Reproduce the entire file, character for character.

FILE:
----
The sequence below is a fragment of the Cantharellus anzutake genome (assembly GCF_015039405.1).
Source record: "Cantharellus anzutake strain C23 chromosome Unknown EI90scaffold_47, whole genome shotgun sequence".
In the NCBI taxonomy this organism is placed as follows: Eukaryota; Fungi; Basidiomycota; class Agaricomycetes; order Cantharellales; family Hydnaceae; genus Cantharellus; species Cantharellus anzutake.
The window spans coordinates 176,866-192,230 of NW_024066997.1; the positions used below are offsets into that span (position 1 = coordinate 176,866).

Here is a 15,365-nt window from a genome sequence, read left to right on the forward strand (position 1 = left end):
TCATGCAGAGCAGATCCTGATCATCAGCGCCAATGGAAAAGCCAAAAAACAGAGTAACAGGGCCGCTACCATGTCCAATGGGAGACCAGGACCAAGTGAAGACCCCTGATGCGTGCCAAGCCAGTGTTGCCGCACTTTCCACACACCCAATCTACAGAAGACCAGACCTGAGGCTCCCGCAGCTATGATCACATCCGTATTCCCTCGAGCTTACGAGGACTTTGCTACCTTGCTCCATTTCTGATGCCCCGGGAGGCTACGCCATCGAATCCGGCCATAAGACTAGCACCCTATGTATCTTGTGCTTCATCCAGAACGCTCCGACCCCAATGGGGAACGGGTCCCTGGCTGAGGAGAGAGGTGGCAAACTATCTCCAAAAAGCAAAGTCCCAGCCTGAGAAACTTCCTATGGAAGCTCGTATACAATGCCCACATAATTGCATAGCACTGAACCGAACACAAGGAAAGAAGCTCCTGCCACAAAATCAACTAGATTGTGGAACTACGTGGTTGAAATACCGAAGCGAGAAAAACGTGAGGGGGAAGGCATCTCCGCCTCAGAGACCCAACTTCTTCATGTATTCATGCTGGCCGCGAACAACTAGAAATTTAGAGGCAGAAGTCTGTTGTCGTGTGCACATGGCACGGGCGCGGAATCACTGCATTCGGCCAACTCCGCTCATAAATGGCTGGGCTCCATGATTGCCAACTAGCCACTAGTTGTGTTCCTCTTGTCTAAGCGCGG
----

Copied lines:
The sequence below is a fragment of the Cantharellus anzutake genome (assembly GCF_015039405.1).
Source record: "Cantharellus anzutake strain C23 chromosome Unknown EI90scaffold_47, whole genome shotgun sequence".
In the NCBI taxonomy this organism is placed as follows: Eukaryota; Fungi; Basidiomycota; class Agaricomycetes; order Cantharellales; family Hydnaceae; genus Cantharellus; species Cantharellus anzutake.
The window spans coordinates 176,866-192,230 of NW_024066997.1; the positions used below are offsets into that span (position 1 = coordinate 176,866).

Here is a 15,365-nt window from a genome sequence, read left to right on the forward strand (position 1 = left end):
TCATGCAGAGCAGATCCTGATCATCAGCGCCAATGGAAAAGCCAAAAAACAGAGTAACAGGGCCGCTACCATGTCCAATGGGAGACCAGGACCAAGTGAAGACCCCTGATGCGTGCCAAGCCAGTGTTGCCGCACTTTCCACACACCCAATCTACAGAAGACCAGACCTGAGGCTCCCGCAGCTATGATCACATCCGTATTCCCTCGAGCTTACGAGGACTTTGCTACCTTGCTCCATTTCTGATGCCCCGGGAGGCTACGCCATCGAATCCGGCCATAAGACTAGCACCCTATGTATCTTGTGCTTCATCCAGAACGCTCCGACCCCAATGGGGAACGGGTCCCTGGCTGAGGAGAGAGGTGGCAAACTATCTCCAAAAAGCAAAGTCCCAGCCTGAGAAACTTCCTATGGAAGCTCGTATACAATGCCCACATAATTGCATAGCACTGAACCGAACACAAGGAAAGAAGCTCCTGCCACAAAATCAACTAGATTGTGGAACTACGTGGTTGAAATACCGAAGCGAGAAAAACGTGAGGGGGAAGGCATCTCCGCCTCAGAGACCCAACTTCTTCATGTATTCATGCTGGCCGCGAACAACTAGAAATTTAGAGGCAGAAGTCTGTTGTCGTGTGCACATGGCACGGGCGCGGAATCACTGCATTCGGCCAACTCCGCTCATAAATGGCTGGGCTCCATGATTGCCAACTAGCCACTAGTTGTGTTCCTCTTGTCTAAGCGCGG